The pay-gap furore has lifted the lid on inequalities in the workplace. We speak to diversity experts to find out how and why companies should embed diversity into their DNA.
There is still a long way to go to achieve true equality in the workplace. Despite much political momentum, the government’s Hampton-Alexander review found in June that FTSE 350 boards need to “step up” to hit their 2020 female-representation targets, and that 10 companies have failed to appoint even one woman to the board in the past two years. Overall, only one in 15 people from an ethnic-minority background are in a management position. However, for those companies that get diversity right, the benefits include a happier workforce and higher profits.
Reap the benefits
All the evidence shows that the more diverse and inclusive an organisation is, the more successful it is as a business.
Recent data from consultancy firm McKinsey & Co found that companies in the top quartile for gender diversity and ethnic diversity are a fifth and a third more likely, respectively, to report above-average profits than those in the bottom quartile. Professor Tom Schuller, the creator of the Paula Principle and an expert on the gender pay gap, says that flexible working should be a priority for men and women employees.
“It allows people to combine work with other interests and priorities – and most sensible and interesting people do have interests and priorities other than, or rather additional to, their employment,” he said. “The benefits? Better motivated and more loyal staff, with broader perspectives on life and work.”
Shape the workplace
Sam Smethers, CEO of the Fawcett Society, a gender-equality charity based in Workspace’s China Works in Vauxhall, says everyone at a company has a role to play beyond setting targets, although some people have more power and influence than others. Men can be good allies at work, supporting their female colleagues and challenging a sexist culture. She says, “Women need to support other women to enable them to challenge discrimination. They can also help to shape the workplace culture they want it to be.”
Figures show that more needs to be done. Last year Equileap, an organisation that promotes gender equality in the workplace, ranked the top 200 companies worldwide, on gender equality using criteria including equal pay, maternity/paternity leave and corporate policies to empower women. In their 2017 publication, companies scored no more than 22 out of 35 points. In the most recent publication, 2018, companies were scored on a maximum of 100 points. Please find the 2018 Global Report and Ranking here.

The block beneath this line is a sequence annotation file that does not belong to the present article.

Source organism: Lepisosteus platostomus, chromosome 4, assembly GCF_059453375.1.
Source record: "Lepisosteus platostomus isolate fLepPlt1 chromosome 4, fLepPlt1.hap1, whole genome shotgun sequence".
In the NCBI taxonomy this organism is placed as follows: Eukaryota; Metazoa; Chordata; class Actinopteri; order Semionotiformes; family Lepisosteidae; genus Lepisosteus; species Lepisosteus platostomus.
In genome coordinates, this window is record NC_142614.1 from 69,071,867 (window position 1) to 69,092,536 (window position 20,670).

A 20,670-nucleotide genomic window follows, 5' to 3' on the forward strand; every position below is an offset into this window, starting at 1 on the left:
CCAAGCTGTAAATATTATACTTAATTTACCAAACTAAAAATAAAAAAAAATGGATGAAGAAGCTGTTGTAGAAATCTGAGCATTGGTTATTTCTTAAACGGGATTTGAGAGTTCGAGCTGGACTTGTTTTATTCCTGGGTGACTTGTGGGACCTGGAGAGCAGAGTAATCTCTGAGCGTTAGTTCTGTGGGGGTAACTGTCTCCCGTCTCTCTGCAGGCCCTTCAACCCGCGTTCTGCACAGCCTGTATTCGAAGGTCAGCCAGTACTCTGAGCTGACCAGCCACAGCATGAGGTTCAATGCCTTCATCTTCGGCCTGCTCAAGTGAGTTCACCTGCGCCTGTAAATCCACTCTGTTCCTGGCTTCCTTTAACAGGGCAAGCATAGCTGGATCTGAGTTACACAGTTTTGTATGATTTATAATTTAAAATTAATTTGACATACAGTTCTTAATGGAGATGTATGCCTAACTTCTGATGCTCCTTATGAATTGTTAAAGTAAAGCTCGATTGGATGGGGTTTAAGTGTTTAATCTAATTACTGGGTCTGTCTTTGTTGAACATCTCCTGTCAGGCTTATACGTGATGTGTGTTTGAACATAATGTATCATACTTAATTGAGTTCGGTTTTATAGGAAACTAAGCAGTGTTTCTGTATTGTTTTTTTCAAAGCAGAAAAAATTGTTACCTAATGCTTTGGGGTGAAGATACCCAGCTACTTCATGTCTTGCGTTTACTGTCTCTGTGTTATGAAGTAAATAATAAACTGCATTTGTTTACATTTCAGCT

Treating employees well
Despite arguably slow progress, there are some shining examples of how employers are encouraging diversity and inclusion in the workplace.
Formation Architects, based at Workspace’s Kennington Park, regularly gives staff the opportunity to bring in homemade dishes to share their heritage, because around half its employees are from outside the UK. It also supports flexible working, with several young mothers and fathers on the team, and gets involved in community projects, quiz nights and Friday drinks. The company is a top 100 firm, according to Architects’ Journal, which gave it a special mention for being at the “vanguard of equality”.
Pearson, a publishing and educational company, is another good example. One third of its employees engage in some sort of flexible working, and the company offers a “phased return” maternity scheme, where women can work part-time for the first two months while being paid for full-time hours.
“We have made diversity and inclusion a strategic priority – something that is deeply embedded into the DNA of the company,” says Irma Wade, Vice-President of HR at Pearson UK and core markets. Pearson is hiring a new Senior Leader for Diversity and Inclusion, as well as strengthening employee-resource groups for women in learning and leadership, LGBT equality and disability and accessibility.
Formation Architect’s Director, Neil Farrance, explains that his company participates in a shared employee-ownership scheme, which means that the pot is divided across all staff members according to seniority. This partly explains why the firm boasts almost 50% women. He says, “I’ve been at the firm for 30 years and when I studied, a woman on a construction site was unheard of. Now it’s routine.” Employers should also think about the physical disabilities and mental-health conditions of their staff. Tab Ahmad, Managing Director at EmployAbility, an organisation that places thousands of people with disabilities in jobs, said many health conditions are “invisible” so employers might not realise the scale of the issue.
The key thing for employers to think about is the wording when asking staff or candidates questions about disability or adjustments,” she says. “Often employees don’t want to speak up as they don’t know what that information is being used for or what it might imply about them.
Employers can give candidates extra time to do tests, adjust their work stations and allow more flexible work, such as taking breaks, starting later or leaving earlier. “We often ask employers to start off with small initiatives, pilot schemes,” she said. “They don’t need to change everything overnight.” Small changes can lead to big gains. In the end, diversity rules.
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